You can browse the US Game Pass catalog here to see what’s available for yourself.

*As of the writing of this review, I’m attempting to determine if games purchased with the discount are kept if the subscription lapses. I will update this post once I know for sure.

Update: It appears that purchases made with the Game Pass discount do in fact remain in your library if you end your subscription.

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Posted by Shelby "Falcon509" Steiner

I'm just a gamer that enjoys talking about my hobbies. I do a little more than that too. I love cooking, grilling, being outdoors, going target shooting, etc.


  1. Imtiaz Ahmed May 24, 2017 at 12:28

    Wow you certainly did get this up pretty quick. Glad to hear it’s working good so far. I’m kind of intrigued by this whole subscription based gaming model, as it works well for me for music and movies. It seems like a great way to sink in a fraction of the cost to play some older games that you’ve probably missed. It will be interesting to see how everyone else follows this model. I’d certainly like it for older games that I simply want to catch up on, or short game I’ll only ever play once.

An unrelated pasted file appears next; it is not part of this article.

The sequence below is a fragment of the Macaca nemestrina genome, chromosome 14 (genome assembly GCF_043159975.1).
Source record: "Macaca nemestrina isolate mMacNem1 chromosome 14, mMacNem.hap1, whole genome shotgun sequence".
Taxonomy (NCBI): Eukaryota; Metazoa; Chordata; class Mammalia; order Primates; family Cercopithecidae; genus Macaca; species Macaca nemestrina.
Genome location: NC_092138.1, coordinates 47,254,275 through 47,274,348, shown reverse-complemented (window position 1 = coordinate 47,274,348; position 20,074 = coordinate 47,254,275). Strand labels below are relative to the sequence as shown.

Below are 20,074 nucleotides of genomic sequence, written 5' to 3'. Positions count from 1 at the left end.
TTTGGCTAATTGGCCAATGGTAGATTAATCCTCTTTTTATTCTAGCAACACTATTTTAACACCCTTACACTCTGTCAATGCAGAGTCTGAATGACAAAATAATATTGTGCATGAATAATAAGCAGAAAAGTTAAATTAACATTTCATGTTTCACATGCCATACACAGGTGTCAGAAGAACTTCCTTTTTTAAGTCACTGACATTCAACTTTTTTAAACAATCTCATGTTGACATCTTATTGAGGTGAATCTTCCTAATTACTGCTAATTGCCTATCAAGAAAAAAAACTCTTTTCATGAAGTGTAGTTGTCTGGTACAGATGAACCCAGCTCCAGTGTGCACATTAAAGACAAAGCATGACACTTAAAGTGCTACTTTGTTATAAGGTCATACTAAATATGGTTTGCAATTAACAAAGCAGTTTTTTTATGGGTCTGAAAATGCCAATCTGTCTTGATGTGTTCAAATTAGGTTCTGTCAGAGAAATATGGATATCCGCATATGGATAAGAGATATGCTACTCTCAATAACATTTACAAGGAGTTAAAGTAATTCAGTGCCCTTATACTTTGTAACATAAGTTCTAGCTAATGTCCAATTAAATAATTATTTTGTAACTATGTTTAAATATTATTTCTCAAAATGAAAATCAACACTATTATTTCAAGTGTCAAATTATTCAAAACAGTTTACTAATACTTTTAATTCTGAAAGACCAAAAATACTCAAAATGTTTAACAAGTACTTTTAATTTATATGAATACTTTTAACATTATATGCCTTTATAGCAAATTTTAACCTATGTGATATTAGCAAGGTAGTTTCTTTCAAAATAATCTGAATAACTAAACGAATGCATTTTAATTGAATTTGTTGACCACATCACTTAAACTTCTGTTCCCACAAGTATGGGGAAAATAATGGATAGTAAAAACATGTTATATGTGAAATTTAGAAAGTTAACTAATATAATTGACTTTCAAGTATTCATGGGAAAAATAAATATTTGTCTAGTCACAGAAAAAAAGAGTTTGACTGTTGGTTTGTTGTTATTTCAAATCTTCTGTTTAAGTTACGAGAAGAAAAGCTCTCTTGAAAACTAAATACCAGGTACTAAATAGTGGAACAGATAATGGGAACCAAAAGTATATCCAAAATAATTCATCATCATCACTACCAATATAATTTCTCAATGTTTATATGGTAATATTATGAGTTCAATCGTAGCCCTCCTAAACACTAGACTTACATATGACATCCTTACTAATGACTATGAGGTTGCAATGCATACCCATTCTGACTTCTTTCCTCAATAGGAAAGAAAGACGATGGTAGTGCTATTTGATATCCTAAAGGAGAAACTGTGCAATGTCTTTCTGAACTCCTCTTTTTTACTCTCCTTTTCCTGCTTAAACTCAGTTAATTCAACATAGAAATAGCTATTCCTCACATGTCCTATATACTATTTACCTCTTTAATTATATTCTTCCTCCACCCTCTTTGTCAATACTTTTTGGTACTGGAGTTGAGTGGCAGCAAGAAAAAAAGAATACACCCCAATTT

Liked by 2 people


    1. I worried I was putting this up too soon, but the program just works and it’s so easy to use. Even on my crap connection, I already have a full Xbox One game downloaded, and Bioshock Infinite installing as I type. Hard to argue against that.

      Liked by 1 person


  2. There’s a strange phenomenon and the name is escaping me, but it happened to me with emulators when I set up a Raspberry Pi as a MAME system. It has to do with the inability to pick something when you have too many choices. I’m curious if this sort of thing happened to you when you started the subscription? The first thing I would say if immediately handed 100 games to play is “I don’t want to play any of these games.” Not ragging on digital either – I’m intrigued by the concept for certain circumstances, particularly where it gives you access to out of print games on older consoles that you may not have.